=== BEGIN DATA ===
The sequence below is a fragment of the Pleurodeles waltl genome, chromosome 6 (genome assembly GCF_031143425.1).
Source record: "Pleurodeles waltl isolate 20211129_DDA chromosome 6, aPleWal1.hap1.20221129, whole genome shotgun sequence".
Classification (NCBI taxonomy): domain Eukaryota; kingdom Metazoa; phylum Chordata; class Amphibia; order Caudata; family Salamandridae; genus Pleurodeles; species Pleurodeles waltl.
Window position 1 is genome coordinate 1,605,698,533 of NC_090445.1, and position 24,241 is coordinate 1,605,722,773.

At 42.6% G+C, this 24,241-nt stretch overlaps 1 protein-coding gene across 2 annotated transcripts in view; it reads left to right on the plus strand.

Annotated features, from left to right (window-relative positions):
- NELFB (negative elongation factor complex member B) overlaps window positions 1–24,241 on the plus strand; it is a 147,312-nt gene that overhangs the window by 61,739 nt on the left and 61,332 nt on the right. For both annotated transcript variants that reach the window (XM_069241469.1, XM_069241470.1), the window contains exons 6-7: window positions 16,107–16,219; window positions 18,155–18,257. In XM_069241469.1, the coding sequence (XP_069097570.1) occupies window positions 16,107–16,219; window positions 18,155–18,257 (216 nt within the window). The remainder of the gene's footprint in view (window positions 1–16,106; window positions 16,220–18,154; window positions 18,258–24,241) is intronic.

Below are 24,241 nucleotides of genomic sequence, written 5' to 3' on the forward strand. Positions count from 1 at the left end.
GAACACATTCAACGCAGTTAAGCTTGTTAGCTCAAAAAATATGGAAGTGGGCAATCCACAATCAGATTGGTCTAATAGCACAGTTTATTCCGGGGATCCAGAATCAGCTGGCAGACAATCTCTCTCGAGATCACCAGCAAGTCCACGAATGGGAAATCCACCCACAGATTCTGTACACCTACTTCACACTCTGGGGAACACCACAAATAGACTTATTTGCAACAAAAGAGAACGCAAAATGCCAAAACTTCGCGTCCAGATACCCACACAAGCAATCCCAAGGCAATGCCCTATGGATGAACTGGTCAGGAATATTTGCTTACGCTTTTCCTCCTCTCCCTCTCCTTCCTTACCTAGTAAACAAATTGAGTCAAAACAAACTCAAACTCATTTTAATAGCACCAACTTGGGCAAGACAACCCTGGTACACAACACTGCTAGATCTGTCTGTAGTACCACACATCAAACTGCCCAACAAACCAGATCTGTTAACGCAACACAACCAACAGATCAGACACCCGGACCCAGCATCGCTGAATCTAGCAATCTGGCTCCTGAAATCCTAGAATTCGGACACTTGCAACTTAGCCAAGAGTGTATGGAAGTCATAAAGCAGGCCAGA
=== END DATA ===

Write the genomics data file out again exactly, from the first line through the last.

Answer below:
The sequence below is a fragment of the Pleurodeles waltl genome, chromosome 6 (genome assembly GCF_031143425.1).
Source record: "Pleurodeles waltl isolate 20211129_DDA chromosome 6, aPleWal1.hap1.20221129, whole genome shotgun sequence".
Classification (NCBI taxonomy): domain Eukaryota; kingdom Metazoa; phylum Chordata; class Amphibia; order Caudata; family Salamandridae; genus Pleurodeles; species Pleurodeles waltl.
Window position 1 is genome coordinate 1,605,698,533 of NC_090445.1, and position 24,241 is coordinate 1,605,722,773.

At 42.6% G+C, this 24,241-nt stretch overlaps 1 protein-coding gene across 2 annotated transcripts in view; it reads left to right on the plus strand.

Annotated features, from left to right (window-relative positions):
- NELFB (negative elongation factor complex member B) overlaps window positions 1–24,241 on the plus strand; it is a 147,312-nt gene that overhangs the window by 61,739 nt on the left and 61,332 nt on the right. For both annotated transcript variants that reach the window (XM_069241469.1, XM_069241470.1), the window contains exons 6-7: window positions 16,107–16,219; window positions 18,155–18,257. In XM_069241469.1, the coding sequence (XP_069097570.1) occupies window positions 16,107–16,219; window positions 18,155–18,257 (216 nt within the window). The remainder of the gene's footprint in view (window positions 1–16,106; window positions 16,220–18,154; window positions 18,258–24,241) is intronic.

Below are 24,241 nucleotides of genomic sequence, written 5' to 3' on the forward strand. Positions count from 1 at the left end.
GAACACATTCAACGCAGTTAAGCTTGTTAGCTCAAAAAATATGGAAGTGGGCAATCCACAATCAGATTGGTCTAATAGCACAGTTTATTCCGGGGATCCAGAATCAGCTGGCAGACAATCTCTCTCGAGATCACCAGCAAGTCCACGAATGGGAAATCCACCCACAGATTCTGTACACCTACTTCACACTCTGGGGAACACCACAAATAGACTTATTTGCAACAAAAGAGAACGCAAAATGCCAAAACTTCGCGTCCAGATACCCACACAAGCAATCCCAAGGCAATGCCCTATGGATGAACTGGTCAGGAATATTTGCTTACGCTTTTCCTCCTCTCCCTCTCCTTCCTTACCTAGTAAACAAATTGAGTCAAAACAAACTCAAACTCATTTTAATAGCACCAACTTGGGCAAGACAACCCTGGTACACAACACTGCTAGATCTGTCTGTAGTACCACACATCAAACTGCCCAACAAACCAGATCTGTTAACGCAACACAACCAACAGATCAGACACCCGGACCCAGCATCGCTGAATCTAGCAATCTGGCTCCTGAAATCCTAGAATTCGGACACTTGCAACTTAGCCAAGAGTGTATGGAAGTCATAAAGCAGGCCAGA